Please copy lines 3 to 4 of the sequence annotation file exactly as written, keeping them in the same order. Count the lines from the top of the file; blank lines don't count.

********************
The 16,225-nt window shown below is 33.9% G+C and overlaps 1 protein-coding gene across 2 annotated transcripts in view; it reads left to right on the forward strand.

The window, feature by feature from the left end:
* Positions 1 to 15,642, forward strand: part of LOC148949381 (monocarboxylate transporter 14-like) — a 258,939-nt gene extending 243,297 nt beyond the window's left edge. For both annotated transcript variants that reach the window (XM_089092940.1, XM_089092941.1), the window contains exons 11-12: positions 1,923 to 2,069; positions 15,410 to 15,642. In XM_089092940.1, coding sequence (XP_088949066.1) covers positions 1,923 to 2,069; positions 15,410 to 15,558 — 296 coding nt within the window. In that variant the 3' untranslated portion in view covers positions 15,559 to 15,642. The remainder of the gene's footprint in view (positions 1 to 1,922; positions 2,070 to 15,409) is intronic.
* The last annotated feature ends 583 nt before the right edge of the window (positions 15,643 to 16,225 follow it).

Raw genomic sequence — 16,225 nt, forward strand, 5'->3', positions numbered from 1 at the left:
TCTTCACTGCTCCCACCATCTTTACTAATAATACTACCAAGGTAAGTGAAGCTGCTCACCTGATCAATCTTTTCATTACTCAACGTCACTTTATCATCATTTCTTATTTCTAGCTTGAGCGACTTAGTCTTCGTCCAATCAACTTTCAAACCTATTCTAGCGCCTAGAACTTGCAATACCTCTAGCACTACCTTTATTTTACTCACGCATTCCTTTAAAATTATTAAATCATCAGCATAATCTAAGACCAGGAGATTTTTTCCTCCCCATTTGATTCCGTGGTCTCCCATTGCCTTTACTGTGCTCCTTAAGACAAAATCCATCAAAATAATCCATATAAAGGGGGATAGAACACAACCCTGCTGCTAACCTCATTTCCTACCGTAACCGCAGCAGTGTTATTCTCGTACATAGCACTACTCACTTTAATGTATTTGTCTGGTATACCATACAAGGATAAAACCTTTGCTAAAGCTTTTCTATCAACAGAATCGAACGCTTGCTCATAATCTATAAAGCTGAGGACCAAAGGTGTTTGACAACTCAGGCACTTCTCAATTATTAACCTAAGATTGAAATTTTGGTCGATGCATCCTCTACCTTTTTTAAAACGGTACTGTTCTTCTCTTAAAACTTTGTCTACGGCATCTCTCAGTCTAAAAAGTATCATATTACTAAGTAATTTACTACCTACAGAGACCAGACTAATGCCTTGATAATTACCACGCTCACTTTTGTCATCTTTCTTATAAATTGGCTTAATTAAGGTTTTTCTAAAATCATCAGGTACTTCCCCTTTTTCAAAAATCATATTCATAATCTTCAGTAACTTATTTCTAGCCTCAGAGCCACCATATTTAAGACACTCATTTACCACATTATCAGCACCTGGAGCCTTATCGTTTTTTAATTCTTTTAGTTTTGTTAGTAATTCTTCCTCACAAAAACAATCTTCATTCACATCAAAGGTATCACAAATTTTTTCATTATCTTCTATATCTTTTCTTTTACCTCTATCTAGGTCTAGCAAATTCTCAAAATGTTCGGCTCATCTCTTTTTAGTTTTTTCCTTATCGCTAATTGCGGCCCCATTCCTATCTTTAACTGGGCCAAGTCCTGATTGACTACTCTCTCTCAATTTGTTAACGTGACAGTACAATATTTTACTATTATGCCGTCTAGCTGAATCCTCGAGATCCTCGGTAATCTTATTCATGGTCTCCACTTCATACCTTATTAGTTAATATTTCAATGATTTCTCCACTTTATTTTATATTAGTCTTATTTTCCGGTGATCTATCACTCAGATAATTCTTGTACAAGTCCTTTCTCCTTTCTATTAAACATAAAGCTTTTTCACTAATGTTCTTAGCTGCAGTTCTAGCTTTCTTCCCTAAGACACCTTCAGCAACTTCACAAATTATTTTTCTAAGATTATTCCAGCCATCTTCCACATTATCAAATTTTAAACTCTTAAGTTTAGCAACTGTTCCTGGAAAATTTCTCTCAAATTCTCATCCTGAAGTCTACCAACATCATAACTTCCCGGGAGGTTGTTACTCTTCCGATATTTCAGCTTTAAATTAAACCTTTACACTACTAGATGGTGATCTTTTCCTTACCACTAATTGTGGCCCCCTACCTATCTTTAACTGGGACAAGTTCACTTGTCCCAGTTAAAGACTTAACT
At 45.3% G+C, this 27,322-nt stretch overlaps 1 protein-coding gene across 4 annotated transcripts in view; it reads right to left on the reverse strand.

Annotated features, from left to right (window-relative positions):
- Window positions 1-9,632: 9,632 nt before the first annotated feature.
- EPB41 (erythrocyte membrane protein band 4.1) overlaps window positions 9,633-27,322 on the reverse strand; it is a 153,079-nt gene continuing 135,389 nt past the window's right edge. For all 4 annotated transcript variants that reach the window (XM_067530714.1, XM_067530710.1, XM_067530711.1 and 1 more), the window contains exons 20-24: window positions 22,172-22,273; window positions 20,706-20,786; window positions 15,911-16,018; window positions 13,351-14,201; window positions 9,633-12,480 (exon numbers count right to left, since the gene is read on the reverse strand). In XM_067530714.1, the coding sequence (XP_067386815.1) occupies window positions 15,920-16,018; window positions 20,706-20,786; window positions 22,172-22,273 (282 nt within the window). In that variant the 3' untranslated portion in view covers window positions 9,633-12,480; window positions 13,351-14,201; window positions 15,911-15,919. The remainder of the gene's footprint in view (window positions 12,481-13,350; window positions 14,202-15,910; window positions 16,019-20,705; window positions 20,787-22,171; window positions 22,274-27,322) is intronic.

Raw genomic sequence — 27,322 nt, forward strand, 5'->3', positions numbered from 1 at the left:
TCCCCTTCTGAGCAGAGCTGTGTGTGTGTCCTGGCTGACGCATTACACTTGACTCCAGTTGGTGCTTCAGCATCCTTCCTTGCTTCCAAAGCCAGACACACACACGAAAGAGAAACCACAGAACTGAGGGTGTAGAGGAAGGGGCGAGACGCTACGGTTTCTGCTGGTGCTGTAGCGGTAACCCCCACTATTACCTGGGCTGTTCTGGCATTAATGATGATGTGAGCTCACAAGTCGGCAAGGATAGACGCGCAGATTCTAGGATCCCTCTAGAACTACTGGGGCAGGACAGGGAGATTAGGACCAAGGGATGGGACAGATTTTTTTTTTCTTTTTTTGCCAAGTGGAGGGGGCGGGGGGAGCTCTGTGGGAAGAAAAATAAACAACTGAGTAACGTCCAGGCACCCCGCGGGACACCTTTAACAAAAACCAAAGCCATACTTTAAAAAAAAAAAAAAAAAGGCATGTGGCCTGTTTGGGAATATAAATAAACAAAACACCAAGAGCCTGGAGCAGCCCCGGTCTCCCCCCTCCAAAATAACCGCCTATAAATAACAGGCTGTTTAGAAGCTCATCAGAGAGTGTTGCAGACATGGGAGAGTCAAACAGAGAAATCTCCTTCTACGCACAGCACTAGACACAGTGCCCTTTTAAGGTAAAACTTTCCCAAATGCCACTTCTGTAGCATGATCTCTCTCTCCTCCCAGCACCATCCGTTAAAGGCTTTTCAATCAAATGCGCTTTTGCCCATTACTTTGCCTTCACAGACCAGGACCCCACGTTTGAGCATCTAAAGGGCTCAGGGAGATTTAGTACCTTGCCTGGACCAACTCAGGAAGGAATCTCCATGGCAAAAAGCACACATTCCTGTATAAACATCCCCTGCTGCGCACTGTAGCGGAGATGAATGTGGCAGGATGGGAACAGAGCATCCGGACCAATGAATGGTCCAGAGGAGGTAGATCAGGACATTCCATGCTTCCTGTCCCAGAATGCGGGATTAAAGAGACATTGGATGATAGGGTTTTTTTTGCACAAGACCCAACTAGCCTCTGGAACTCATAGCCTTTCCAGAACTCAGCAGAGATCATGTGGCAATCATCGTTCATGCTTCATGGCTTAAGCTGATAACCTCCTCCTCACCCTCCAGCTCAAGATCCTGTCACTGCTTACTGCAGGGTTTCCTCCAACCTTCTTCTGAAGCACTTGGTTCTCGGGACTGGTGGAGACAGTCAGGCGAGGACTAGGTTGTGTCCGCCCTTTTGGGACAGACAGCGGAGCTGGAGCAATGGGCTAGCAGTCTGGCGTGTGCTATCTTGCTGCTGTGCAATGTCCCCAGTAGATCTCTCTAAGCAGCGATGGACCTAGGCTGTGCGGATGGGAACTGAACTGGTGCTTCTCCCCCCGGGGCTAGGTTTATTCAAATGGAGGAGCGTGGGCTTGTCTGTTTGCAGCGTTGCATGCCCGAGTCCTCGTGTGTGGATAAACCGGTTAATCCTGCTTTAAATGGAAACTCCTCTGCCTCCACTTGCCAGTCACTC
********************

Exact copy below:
* Positions 1 to 15,642, forward strand: part of LOC148949381 (monocarboxylate transporter 14-like) — a 258,939-nt gene extending 243,297 nt beyond the window's left edge. For both annotated transcript variants that reach the window (XM_089092940.1, XM_089092941.1), the window contains exons 11-12: positions 1,923 to 2,069; positions 15,410 to 15,642. In XM_089092940.1, coding sequence (XP_088949066.1) covers positions 1,923 to 2,069; positions 15,410 to 15,558 — 296 coding nt within the window. In that variant the 3' untranslated portion in view covers positions 15,559 to 15,642. The remainder of the gene's footprint in view (positions 1 to 1,922; positions 2,070 to 15,409) is intronic.
* The last annotated feature ends 583 nt before the right edge of the window (positions 15,643 to 16,225 follow it).